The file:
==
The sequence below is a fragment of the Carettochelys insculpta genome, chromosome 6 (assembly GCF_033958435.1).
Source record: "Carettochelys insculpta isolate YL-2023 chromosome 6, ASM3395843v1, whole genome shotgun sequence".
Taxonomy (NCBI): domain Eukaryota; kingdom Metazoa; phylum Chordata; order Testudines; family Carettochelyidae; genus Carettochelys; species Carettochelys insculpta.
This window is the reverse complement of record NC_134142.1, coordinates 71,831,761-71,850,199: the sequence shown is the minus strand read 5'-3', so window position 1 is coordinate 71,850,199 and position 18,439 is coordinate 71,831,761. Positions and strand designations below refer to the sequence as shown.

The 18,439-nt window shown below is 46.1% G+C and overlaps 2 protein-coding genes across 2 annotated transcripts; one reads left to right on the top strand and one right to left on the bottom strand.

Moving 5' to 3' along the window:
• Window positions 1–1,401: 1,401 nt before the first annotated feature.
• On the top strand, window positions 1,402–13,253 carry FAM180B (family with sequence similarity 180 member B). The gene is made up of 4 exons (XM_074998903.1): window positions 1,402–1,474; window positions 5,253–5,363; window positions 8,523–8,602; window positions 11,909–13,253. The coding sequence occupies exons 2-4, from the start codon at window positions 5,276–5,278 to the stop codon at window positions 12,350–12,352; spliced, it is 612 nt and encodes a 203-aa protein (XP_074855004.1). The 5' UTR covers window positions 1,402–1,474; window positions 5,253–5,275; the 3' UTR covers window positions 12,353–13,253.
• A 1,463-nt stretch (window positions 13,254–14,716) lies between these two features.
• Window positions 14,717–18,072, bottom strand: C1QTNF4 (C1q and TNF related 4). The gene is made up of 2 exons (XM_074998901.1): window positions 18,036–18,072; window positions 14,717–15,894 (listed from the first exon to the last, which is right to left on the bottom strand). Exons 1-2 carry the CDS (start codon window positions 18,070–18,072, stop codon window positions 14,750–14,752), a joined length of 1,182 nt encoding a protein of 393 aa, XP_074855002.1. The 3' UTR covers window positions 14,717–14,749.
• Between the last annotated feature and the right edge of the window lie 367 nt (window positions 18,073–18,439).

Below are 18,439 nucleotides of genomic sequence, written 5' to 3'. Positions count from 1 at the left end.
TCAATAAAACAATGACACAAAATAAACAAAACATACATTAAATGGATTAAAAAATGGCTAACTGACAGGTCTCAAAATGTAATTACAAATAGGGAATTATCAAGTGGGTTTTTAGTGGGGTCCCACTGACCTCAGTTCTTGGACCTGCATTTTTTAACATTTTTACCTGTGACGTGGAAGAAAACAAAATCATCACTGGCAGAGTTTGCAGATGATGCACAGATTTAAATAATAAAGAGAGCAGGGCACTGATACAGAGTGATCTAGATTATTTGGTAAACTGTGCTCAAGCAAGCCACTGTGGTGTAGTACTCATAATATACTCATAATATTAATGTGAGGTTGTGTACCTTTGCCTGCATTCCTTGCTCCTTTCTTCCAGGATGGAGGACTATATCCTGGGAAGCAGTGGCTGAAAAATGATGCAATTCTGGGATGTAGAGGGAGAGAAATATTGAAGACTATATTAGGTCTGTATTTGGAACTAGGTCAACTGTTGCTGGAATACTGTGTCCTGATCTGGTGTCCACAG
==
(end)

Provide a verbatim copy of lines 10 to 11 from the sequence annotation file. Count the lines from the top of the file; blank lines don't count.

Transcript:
• Window positions 14,717–18,072, bottom strand: C1QTNF4 (C1q and TNF related 4). The gene is made up of 2 exons (XM_074998901.1): window positions 18,036–18,072; window positions 14,717–15,894 (listed from the first exon to the last, which is right to left on the bottom strand). Exons 1-2 carry the CDS (start codon window positions 18,070–18,072, stop codon window positions 14,750–14,752), a joined length of 1,182 nt encoding a protein of 393 aa, XP_074855002.1. The 3' UTR covers window positions 14,717–14,749.
• Between the last annotated feature and the right edge of the window lie 367 nt (window positions 18,073–18,439).